Definitions

from The American Heritage® Dictionary of the English Language, 5th Edition.

  • noun A special talent or skill, especially one difficult to explain or teach.
  • noun A tendency or pattern of behavior.
  • noun A clever trick.
  • noun A knickknack.

from The Century Dictionary.

  • To crack, make a sharp abrupt noise; specifically, to gnash the teeth; make a champing sound.
  • To speak affectedly or mincingly.
  • To talk in a lively manner; narrate.
  • To cause, to sound.
  • To sneer; taunt; mock.
  • noun A crack or snap; a sharp sound; a snap with the finger or finger-nail.
  • noun A dexterous exploit; a trick; a device; a mockery; a repartee.
  • noun Readiness; habitual facility of performance; dexterity; adroitness.
  • noun An ingenious trifle; a toy; a knickknack.
  • noun A kind of figure made of a small quantity of corn at the end of the harvest, and carried in the harvest-home procession.

from the GNU version of the Collaborative International Dictionary of English.

  • noun A petty contrivance; a toy; a plaything; a knickknack.
  • noun A readiness in performance; aptness at doing a specific task; skill; aptitude; facility; dexterity; -- often used with for.
  • noun Something performed, or to be done, requiring aptness and dexterity; a trick; a device.
  • intransitive verb Obs. or Prov. Eng. To crack; to make a sharp, abrupt noise to chink.
  • intransitive verb Prov. Eng. To speak affectedly.

from Wiktionary, Creative Commons Attribution/Share-Alike License.

  • noun A readiness in performance; aptness at doing something; skill; facility; dexterity.
  • noun A petty contrivance; a toy; a plaything; a knickknack.
  • noun Something performed, or to be done, requiring aptness and dexterity; a trick; a device.
  • verb To crack; to make a sharp, abrupt noise to chink.
  • verb To speak affectedly.

from WordNet 3.0 Copyright 2006 by Princeton University. All rights reserved.

  • noun a special way of doing something

Etymologies

from The American Heritage® Dictionary of the English Language, 4th Edition

[Middle English knakke, from Middle Dutch cnacken, to strike, crack, probably of imitative origin.]

from Wiktionary, Creative Commons Attribution/Share-Alike License

Use as "special skill" from 1580. Possibly from 14th century Middle English krak ("a sharp blow"), knakke, knakken, from Middle Low German, by (onomatopoeia). Latter cognate to German knacken ("to crack"). See also crack.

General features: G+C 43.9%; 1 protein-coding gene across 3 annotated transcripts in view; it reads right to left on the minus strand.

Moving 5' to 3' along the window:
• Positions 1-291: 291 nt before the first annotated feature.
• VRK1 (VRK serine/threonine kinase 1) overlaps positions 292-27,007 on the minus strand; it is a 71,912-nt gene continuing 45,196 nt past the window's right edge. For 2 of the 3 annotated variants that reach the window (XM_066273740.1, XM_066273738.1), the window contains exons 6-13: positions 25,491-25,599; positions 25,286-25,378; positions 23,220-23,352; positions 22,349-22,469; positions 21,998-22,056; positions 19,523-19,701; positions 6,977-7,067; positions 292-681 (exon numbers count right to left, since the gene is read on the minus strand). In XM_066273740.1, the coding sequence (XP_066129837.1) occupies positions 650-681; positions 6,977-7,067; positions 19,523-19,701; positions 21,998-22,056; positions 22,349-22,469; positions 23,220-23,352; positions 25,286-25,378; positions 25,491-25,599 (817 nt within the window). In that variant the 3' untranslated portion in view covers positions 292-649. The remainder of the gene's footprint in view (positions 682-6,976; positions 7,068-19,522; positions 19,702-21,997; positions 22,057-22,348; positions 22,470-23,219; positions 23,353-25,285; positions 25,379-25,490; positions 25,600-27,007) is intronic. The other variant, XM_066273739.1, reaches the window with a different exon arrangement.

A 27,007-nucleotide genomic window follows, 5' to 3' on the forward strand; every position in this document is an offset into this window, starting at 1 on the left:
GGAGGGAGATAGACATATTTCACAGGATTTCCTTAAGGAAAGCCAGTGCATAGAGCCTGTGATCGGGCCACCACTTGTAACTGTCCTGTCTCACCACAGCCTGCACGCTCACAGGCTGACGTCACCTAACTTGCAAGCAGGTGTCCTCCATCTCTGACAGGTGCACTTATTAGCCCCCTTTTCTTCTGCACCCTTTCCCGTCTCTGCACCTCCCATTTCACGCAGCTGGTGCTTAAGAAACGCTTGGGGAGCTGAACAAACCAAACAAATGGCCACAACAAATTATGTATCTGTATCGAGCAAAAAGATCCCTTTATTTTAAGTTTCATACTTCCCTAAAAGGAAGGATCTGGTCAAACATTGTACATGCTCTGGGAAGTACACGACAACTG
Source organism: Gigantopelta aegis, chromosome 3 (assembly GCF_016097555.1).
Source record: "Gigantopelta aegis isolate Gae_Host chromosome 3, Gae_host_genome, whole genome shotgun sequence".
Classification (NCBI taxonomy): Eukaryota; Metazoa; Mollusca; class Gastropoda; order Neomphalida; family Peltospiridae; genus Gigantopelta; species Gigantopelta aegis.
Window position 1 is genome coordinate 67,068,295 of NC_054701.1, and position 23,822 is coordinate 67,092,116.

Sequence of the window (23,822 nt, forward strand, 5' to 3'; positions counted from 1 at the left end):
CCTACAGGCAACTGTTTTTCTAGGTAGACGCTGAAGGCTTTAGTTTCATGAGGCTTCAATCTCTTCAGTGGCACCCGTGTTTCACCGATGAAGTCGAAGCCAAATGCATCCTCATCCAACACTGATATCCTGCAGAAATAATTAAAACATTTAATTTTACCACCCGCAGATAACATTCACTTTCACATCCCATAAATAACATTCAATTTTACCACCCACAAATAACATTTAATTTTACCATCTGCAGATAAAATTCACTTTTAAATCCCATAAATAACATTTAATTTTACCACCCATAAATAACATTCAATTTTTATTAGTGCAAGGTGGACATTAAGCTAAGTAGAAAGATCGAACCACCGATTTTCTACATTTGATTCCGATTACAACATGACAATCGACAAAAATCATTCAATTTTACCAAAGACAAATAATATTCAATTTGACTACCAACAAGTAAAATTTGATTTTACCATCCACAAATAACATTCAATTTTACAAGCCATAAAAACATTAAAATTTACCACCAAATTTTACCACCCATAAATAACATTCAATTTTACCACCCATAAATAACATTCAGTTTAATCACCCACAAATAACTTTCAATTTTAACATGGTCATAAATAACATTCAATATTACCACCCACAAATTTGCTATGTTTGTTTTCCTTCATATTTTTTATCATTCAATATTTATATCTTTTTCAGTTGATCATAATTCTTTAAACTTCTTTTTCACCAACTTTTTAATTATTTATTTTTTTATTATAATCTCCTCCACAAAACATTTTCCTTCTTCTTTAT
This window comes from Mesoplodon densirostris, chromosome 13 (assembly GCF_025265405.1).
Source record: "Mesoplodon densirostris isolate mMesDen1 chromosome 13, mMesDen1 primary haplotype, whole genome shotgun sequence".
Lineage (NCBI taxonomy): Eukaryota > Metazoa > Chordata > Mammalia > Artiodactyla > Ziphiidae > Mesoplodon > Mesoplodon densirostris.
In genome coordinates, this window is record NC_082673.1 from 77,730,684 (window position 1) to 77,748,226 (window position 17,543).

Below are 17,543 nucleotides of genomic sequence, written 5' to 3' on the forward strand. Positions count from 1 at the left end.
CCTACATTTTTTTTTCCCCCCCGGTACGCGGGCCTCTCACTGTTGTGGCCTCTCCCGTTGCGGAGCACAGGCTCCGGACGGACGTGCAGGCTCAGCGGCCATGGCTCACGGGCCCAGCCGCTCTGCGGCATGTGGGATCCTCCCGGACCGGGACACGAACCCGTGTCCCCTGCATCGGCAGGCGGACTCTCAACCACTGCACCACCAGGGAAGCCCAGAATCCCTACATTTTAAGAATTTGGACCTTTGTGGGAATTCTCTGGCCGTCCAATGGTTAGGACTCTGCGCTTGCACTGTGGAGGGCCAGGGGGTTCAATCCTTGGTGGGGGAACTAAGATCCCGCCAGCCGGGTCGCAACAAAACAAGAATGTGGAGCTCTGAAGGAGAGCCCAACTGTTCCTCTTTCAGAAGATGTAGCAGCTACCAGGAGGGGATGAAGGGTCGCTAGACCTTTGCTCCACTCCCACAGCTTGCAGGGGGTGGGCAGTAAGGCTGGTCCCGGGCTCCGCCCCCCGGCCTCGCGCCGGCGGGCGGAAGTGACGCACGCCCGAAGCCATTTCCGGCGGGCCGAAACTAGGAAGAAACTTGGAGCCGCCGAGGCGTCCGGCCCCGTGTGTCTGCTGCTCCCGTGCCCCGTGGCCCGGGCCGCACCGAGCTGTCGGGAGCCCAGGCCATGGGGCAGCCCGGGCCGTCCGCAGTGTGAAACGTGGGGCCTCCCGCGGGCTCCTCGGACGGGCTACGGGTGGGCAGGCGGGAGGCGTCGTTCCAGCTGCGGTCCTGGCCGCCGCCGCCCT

Examples

  • There must be, of necessity, a certain "knack" in writing a story in collaboration, even when but two writers engage in the work.

    Jack London's Nonfiction Collection of Unpublished Book Forwards

  • The knack is the flicking motion that scrapes steel against stone to produce the sparks, and catching the sparks on a piece of char cloth.

    Build A Survival Fire With Condoms and Underwear

  • There is a certain knack to lapping a barrel, and probably, not everyone is able to successfully do it, but if you can, it will definitely improve the performance of any rifle.

    Some Rifle Barrels are Faster than Others

  • There is a certain knack to lapping a barrel, and probably, not everyone is able to successfully do it, but if you can, it will definitely improve the performance of any rifle.

    Some Rifle Barrels are Faster than Others

  • One pretty knick-knack is a great treasure to them.

    The Effect of Architecture on Home Living

  • A child who has a certain knack for, say, writing stories in English class needs to be taken aside and told it in order to make them realise that they're special, to encourage them and (more importantly) alienate them from the dickwad jocks around, breeding a seething resentment of their low status in the high school pecking order.

    Archive 2006-03-01

  • A child who has a certain knack for, say, writing stories in English class needs to be taken aside and told it in order to make them realise that they're special, to encourage them and (more importantly) alienate them from the dickwad jocks around, breeding a seething resentment of their low status in the high school pecking order.

    Ten Things

  • With a certain knack for evading a question she doesn't intend to answer, Zadie Smith is able to bulldoze through a Q&A session with the dexterity of a young (but experienced) movie star.

    Zadie, Take Three

  • With a certain knack for evading a question she doesn't intend to answer, Zadie Smith is able to bulldoze through a Q&A session with the dexterity of a young (but experienced) movie star.

    Zadie, Take Three

  • With a certain knack for evading a question she doesn't intend to answer, Zadie Smith is able to bulldoze through a Q&A session with the dexterity of a young (but experienced) movie star.

    Zadie, Take Three

Comments

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  • I love this little Dilbert clip.

    A certain group of professionals might find it offensive, though.

    November 7, 2007

  • Offensive? I find it apropos.

    November 7, 2007

  • Also short for knacker or knackered. E.g. "Moggsie isn't playing this Sunday, he reckons he's knacked his ankle."

    November 8, 2007

  • Some think knacks are natural born magical or paranormal or supernatural powers...uncanny knack...such as psychic ability

    Orson Scott Card's series of novels called The Alvin Maker Series is full of characters with this type of knack.

    February 6, 2008

  • Little things that come easy to people, some odd and pointless, some wonderful and delightful. It feels Scottish to me, and physical as well, something quick, a flirtation, a natural talent.

    May 2, 2010